Objective: Promoted as a means of fueling markets and encouraging economic growth or recovery, cash transfers have become a popular approach to international assistance. The literature recognizes potential problems such as insecurity, corruption, misuse, gender inequality, market inflation, and ineffective targeting. We carried out population and beneficiary surveys in 1997 to evaluate the targeting of cash transfers in Bosnia soon after the end of the conflict.
Methods: The population survey visited a random sample of clusters from population registers in Bosnia and Herzegovina (BiH) and Republika Srpska (RS). A directly administered questionnaire asked households whether they received any cash handouts from the Municipal Welfare Office in the last year, and, if so, for what purpose, the amount, and how they used the money. We calculated coverage and inclusion and exclusion errors of the program. The field team also identified cash transfers beneficiaries from official lists of the program and attempted to contact a random sample of them to ask about their experience.
Results: It was not possible to confirm receipts of cash in one third of the sample of 840 named beneficiaries; 19% could not be traced and 17% of those found denied receiving any cash. In the general population survey of 7182 households, coverage rates with cash assistance (11% in BiH, 3% in RS) were at least 44% lower than those declared by the distribution agencies, with considerable variation between cantons. Exclusion errors were high: 83% of those eligible according to the program's income criterion did not receive any cash. Although sufficient cash was dispensed to reach every United Nations High Commission for Refugees priority 1 (most needy) household, only 13% of these households (278/2125) admitted receiving any cash. Inclusion errors were also high: 60% of all of those who received cash were not in the priority 1 category and 46% were not eligible according to the program's income criterion. Extrapolating from the population survey findings, we could only account for a maximum of US$4 million received by households in BiH and RS up to May 1997, of the US$16 million dispersed by the program up to that time.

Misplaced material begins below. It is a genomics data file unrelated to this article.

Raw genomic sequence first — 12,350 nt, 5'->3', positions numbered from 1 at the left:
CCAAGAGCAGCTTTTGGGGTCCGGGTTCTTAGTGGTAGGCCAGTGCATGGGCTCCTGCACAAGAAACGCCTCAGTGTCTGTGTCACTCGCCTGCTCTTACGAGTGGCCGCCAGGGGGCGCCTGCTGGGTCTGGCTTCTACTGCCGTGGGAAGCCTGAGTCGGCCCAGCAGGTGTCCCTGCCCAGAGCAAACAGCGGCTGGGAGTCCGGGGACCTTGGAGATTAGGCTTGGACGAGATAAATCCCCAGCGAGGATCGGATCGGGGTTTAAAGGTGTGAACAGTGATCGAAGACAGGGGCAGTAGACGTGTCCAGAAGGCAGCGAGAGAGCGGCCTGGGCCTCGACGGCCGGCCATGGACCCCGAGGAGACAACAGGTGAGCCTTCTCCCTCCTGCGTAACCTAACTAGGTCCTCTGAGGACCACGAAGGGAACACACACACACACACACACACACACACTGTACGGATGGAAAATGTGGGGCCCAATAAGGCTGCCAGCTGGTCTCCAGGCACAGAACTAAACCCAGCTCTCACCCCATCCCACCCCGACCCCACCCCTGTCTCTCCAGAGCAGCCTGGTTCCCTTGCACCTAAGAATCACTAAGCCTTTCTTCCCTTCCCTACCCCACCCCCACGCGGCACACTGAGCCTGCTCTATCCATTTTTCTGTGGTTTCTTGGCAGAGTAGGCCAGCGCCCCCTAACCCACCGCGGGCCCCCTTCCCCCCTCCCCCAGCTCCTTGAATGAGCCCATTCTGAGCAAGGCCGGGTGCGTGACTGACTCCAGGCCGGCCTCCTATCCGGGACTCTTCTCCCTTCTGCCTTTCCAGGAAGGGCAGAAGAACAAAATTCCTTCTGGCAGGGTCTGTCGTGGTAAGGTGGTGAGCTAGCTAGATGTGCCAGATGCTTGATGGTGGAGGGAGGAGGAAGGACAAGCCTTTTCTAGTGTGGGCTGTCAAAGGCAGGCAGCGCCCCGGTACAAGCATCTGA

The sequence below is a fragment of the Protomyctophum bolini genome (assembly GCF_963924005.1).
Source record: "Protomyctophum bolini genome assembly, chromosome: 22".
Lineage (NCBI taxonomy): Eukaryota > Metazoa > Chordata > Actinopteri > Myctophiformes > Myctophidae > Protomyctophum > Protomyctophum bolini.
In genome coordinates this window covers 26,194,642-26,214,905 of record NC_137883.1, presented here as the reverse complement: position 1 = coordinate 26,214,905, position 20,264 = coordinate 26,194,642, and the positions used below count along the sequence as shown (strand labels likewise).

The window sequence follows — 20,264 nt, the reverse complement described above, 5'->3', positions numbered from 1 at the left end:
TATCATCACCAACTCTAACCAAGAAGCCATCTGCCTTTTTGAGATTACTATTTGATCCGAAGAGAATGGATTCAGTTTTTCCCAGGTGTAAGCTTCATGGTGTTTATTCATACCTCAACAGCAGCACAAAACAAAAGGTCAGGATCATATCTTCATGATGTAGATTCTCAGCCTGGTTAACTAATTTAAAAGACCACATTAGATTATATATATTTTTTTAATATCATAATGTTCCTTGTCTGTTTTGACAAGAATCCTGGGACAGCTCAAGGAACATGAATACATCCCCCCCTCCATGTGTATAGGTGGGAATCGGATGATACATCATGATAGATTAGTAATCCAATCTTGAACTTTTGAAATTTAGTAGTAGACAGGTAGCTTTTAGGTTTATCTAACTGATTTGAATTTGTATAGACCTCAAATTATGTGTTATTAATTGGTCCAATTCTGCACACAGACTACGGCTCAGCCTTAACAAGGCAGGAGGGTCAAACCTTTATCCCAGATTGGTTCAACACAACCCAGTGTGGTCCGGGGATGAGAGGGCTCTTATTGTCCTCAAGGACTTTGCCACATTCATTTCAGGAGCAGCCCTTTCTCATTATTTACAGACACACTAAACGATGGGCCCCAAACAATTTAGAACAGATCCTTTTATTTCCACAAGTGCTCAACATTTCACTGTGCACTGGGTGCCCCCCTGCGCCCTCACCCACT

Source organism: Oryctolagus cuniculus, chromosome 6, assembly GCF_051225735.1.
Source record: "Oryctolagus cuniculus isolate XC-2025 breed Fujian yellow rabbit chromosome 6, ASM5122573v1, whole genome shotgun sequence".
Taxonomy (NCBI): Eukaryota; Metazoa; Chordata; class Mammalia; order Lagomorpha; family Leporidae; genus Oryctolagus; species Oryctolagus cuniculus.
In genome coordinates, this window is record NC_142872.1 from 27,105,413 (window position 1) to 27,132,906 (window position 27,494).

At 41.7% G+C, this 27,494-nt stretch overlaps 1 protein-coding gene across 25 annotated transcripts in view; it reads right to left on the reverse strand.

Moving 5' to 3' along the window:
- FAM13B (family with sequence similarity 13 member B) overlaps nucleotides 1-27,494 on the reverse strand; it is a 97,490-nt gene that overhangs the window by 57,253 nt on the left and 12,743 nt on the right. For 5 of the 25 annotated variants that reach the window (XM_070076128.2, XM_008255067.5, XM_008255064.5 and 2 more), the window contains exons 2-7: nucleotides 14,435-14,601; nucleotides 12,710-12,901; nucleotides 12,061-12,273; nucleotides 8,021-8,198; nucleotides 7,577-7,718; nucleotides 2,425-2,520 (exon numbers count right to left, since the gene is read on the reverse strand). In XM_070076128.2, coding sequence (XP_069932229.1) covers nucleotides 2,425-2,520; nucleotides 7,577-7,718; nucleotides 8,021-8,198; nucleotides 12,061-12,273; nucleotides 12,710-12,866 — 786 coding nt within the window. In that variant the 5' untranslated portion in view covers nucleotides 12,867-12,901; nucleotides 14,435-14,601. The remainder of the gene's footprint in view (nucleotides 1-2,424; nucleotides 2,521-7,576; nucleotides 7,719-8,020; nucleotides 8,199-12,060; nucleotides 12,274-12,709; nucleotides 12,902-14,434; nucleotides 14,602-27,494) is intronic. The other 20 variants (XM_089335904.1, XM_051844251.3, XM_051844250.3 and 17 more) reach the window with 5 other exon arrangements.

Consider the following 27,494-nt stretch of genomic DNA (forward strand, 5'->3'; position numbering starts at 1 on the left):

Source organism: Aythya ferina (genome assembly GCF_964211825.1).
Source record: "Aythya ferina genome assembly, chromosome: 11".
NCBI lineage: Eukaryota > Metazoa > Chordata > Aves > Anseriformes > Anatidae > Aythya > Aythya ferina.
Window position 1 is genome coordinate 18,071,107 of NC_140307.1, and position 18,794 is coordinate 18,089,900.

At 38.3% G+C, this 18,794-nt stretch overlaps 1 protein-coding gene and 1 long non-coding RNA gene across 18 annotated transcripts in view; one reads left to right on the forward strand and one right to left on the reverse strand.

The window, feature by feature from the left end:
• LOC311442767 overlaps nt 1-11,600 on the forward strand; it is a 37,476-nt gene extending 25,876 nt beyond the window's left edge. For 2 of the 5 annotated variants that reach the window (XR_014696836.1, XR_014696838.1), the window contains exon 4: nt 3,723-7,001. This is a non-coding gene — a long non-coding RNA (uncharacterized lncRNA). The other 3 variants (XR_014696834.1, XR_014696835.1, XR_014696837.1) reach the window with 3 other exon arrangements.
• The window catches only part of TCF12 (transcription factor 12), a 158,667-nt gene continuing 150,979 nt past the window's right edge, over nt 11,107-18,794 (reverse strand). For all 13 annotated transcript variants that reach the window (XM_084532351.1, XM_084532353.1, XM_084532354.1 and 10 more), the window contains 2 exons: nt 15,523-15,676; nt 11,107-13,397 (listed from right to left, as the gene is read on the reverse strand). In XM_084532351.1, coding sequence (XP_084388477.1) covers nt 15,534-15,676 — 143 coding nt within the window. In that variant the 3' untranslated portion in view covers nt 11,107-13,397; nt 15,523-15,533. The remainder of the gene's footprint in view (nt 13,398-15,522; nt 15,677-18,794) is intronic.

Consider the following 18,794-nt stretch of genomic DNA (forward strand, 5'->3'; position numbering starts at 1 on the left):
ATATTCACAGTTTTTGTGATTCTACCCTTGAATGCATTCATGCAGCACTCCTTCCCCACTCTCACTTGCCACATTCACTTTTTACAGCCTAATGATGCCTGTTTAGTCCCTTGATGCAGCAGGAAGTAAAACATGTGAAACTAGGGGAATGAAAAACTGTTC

Conclusions: Targeting of the cash transfers program was poor, with large inclusion and exclusion errors. Much of the disbursed cash apparently did not reach the intended beneficiaries and could not be accounted for. Agencies on the ground did not have the necessary skills to handle the disbursements or to train national organizations to do so.